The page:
Katherine Ferrers

The Myth, the Legend and the Truth

Katherine Ferrers - the Wicked Lady
The Wicked Lady

Katherine Ferrers is the subject of a popular Hertfordshire legend told briefly below.

Near the cell, there is a well
Near the well there is a tree
And under the tree the treasure be

This well-known rhyme concerns the whereabouts of treasure stolen by the ‘Wicked Lady’, Katherine Ferrers.

Katherine Ferrers, heiress to a fortune was married against her will at the age of fourteen to Thomas Fanshawe. Bored with married life and an absent husband she took to highway robbery in the company of Ralph Chaplin, a local farmer. Chaplin was caught and hanged on the spot as all highwaymen of that time were.

Katherine continued alone until she was fatally wounded one night and died outside her home at Markyate Cell, near Wheathampstead. Her body was discovered by servants and carried across the county to be buried in St Mary’s Church, Ware.

Her ghost still haunts the neighbourhood and to this day she is known as the ‘Wicked Lady’.

This book covers the story of Katherine’s life; her family and also the Fanshawe’s into which she married. Both families were on the point of extinction. It was important for landowners to secure a son and heir, and pressure was exerted on young men to marry young and to marry well.

Katherine Ferrers was born on 4 May 1634. A few months after the death of her father Knighton Ferrers in April 1640, her grandfather Sir George Ferrers also passed away. A brother had died young and by a decision of the courts in October of that year, she was appointed sole heir to her grandfather’s estates.

She was just 6 years old and made a ward of court for a payment of £1200 was sent to live with Lady Bedell in Huntingdonshire.

Simon Fanshawe appears to have arranged the marriage between his step-daughter Katherine and Thomas, his nephew. Katherine was a month short of her fourteenth birthday and Thomas just 16.

The teenagers were married in April 1648 and went to live at Markyate. Soon after the marriage was finalised property vested in the Ferrers family was slowly turned into cash to support Charles II as both families were committed royalists.

Markyate Cell itself was sold in 1657. If this is so, then Katherine was not living at Markyate in 1660 when she was supposed to have been terrorising the countryside using the old Priory as a base.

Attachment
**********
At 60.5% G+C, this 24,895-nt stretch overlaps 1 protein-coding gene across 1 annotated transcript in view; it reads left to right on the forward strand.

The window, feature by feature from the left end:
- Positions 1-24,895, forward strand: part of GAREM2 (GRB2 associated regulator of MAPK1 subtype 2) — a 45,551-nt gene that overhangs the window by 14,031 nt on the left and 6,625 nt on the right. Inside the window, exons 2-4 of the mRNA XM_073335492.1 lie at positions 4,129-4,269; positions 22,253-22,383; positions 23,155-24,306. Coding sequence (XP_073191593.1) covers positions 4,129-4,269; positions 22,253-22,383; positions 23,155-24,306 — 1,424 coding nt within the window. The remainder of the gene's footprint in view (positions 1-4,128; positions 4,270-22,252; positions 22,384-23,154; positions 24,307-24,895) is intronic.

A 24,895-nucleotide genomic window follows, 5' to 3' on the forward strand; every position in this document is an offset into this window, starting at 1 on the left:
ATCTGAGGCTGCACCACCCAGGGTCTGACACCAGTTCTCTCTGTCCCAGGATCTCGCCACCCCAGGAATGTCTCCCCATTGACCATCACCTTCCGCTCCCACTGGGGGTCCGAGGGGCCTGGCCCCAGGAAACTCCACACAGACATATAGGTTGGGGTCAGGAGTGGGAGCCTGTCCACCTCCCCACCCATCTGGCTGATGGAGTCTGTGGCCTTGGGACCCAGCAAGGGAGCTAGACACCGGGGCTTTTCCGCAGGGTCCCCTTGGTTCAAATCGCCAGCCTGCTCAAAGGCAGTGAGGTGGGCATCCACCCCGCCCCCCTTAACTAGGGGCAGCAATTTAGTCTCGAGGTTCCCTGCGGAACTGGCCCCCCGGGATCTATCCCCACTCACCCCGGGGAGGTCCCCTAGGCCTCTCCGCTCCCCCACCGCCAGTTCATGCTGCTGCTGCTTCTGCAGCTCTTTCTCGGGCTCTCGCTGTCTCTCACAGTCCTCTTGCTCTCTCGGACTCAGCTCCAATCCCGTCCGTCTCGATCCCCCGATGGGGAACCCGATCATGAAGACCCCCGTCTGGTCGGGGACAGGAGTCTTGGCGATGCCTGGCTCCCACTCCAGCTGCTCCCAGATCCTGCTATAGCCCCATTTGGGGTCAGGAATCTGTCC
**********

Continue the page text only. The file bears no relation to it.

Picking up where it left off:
In 1658 Sir George Booth initiated a Presbyterian uprising in the north; the younger Thomas Fanshawe was implicated and imprisoned in 1659; although released in February 1660. In May Charles II entered London.

This helps to determine Thomas’ whereabouts in 1660; but where was Katherine?

In 2003 I was contacted by the current Fanshawe family who forwarded me the copy of Katherine’s portrait. They also referred me to a family history written by Herbert Fanshawe in 1927.

He states that ‘she died at the age of 26 in June,1660 immediately after Lady Fanshawe had been with her at her lodging in the Strand on the occasion of the celebration of the return of King Charles II to his capital on the 29 of May.’

Thomas Fanshawe, Katherine’s husband was released in February 1660. At the most, four months is a short pregnancy for a child to have survived in those times. Legend says she was shot and died from loss of blood at Markyate Cell. Possibly not. Possibly from a miscarriage whilst in London.

Katherine Ferrers was buried on 13 June 1660.

There is nothing to connect Katherine with the crime of highway robbery.

It is said that her ghost walks far and wide over Nomansland Common; it haunts the hidden staircase at Markyate Cell and she can be heard riding through the Hertfordshire countryside. Her horse is black with white blazes, or in other versions, ghostly white. She has been seen swinging from the sycamore tree at Markyate Cell below which lies the treasure she stole. It is the stuff of folklore.

This book recounts the life, times and legend of Katherine Ferrers with all research and photos. This may help you decide if Katherine was the ‘Wicked Lady’ or her entire life misrepresented for the sake of a local legend.

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